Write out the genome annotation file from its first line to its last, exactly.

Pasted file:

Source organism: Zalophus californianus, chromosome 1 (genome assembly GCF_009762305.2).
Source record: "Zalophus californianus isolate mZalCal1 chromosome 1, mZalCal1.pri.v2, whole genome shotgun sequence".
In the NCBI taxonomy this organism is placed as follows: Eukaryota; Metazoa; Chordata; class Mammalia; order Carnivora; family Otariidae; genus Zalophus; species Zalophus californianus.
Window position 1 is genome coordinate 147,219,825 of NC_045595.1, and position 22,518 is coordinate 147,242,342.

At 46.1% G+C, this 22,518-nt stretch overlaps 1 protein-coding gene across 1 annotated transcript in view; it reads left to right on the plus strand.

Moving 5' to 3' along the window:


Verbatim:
Source organism: Zalophus californianus, chromosome 1 (genome assembly GCF_009762305.2).
Source record: "Zalophus californianus isolate mZalCal1 chromosome 1, mZalCal1.pri.v2, whole genome shotgun sequence".
In the NCBI taxonomy this organism is placed as follows: Eukaryota; Metazoa; Chordata; class Mammalia; order Carnivora; family Otariidae; genus Zalophus; species Zalophus californianus.
Window position 1 is genome coordinate 147,219,825 of NC_045595.1, and position 22,518 is coordinate 147,242,342.

At 46.1% G+C, this 22,518-nt stretch overlaps 1 protein-coding gene across 1 annotated transcript in view; it reads left to right on the plus strand.

Moving 5' to 3' along the window: